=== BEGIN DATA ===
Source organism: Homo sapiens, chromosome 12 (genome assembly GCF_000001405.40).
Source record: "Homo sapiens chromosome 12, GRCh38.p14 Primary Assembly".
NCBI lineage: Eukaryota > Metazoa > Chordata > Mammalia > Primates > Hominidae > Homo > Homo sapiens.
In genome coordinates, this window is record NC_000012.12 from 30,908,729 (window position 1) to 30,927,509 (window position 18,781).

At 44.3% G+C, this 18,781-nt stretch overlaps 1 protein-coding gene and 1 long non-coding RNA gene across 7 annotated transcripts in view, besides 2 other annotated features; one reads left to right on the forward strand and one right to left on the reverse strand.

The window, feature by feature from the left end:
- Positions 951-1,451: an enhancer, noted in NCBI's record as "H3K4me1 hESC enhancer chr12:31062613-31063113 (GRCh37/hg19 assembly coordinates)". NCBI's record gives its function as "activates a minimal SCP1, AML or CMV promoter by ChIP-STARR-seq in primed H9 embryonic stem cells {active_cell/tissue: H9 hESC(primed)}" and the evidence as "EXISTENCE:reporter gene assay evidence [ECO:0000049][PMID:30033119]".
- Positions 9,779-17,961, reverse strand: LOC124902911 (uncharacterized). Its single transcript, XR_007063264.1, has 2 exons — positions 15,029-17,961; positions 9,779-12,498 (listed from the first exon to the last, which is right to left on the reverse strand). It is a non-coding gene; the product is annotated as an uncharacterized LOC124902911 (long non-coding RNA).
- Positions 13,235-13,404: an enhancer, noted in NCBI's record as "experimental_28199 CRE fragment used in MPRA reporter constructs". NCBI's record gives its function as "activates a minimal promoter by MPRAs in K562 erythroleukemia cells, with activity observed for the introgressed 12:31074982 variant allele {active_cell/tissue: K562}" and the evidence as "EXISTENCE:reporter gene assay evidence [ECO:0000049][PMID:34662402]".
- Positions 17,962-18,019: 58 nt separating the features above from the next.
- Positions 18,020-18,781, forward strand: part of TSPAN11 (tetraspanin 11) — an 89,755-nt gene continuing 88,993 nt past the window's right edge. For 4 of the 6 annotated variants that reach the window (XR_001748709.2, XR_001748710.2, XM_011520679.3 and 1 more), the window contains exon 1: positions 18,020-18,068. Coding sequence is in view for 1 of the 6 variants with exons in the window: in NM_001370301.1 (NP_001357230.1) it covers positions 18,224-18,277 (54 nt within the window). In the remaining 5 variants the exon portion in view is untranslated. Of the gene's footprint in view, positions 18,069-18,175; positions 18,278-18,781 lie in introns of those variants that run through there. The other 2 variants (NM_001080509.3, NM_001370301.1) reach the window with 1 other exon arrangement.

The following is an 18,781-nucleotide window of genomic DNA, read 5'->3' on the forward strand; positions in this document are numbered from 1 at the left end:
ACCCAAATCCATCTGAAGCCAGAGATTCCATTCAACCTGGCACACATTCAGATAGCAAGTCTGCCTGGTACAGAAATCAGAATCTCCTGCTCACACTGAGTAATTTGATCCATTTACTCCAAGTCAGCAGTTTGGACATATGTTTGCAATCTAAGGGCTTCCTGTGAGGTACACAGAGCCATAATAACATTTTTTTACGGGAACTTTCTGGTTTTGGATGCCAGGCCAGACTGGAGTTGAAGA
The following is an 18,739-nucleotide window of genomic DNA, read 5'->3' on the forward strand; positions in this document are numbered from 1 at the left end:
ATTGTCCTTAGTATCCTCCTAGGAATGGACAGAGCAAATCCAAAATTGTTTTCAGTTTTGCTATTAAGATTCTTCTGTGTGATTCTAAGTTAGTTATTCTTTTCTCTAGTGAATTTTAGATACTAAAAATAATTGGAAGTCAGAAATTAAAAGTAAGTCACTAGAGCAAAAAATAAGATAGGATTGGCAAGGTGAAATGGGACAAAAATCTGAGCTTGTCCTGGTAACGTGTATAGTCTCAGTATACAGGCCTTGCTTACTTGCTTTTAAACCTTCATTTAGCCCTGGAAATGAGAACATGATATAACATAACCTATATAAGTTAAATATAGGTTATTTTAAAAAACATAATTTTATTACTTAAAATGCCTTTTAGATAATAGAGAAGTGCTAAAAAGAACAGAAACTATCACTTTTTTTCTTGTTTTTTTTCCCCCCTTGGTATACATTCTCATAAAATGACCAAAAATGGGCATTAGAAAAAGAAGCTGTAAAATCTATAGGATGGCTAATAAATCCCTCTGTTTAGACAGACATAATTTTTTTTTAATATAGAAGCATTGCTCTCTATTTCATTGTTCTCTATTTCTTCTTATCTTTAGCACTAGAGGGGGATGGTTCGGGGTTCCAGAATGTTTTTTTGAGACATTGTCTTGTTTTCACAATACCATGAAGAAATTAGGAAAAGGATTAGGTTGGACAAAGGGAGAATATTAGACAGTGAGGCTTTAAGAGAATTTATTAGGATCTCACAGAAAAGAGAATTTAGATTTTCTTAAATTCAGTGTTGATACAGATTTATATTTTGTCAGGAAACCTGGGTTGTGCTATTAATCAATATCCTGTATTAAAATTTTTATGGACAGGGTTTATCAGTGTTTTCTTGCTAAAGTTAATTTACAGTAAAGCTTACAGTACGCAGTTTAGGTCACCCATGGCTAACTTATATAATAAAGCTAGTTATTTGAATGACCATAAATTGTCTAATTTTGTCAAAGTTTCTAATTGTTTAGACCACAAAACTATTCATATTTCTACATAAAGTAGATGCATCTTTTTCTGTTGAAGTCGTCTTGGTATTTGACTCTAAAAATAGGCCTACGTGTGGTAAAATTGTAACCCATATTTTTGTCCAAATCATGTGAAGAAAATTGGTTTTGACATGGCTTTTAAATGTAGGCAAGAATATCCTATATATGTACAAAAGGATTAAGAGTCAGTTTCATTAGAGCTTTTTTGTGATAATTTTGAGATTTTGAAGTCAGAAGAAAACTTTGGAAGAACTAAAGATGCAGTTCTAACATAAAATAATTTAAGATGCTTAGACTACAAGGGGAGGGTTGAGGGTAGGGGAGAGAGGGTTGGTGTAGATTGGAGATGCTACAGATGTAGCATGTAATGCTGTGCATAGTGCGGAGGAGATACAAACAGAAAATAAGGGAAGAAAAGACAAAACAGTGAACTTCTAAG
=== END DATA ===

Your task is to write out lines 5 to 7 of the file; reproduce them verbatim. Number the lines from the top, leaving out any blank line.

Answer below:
At 44.3% G+C, this 18,781-nt stretch overlaps 1 protein-coding gene and 1 long non-coding RNA gene across 7 annotated transcripts in view, besides 2 other annotated features; one reads left to right on the forward strand and one right to left on the reverse strand.

The window, feature by feature from the left end:
- Positions 951-1,451: an enhancer, noted in NCBI's record as "H3K4me1 hESC enhancer chr12:31062613-31063113 (GRCh37/hg19 assembly coordinates)". NCBI's record gives its function as "activates a minimal SCP1, AML or CMV promoter by ChIP-STARR-seq in primed H9 embryonic stem cells {active_cell/tissue: H9 hESC(primed)}" and the evidence as "EXISTENCE:reporter gene assay evidence [ECO:0000049][PMID:30033119]".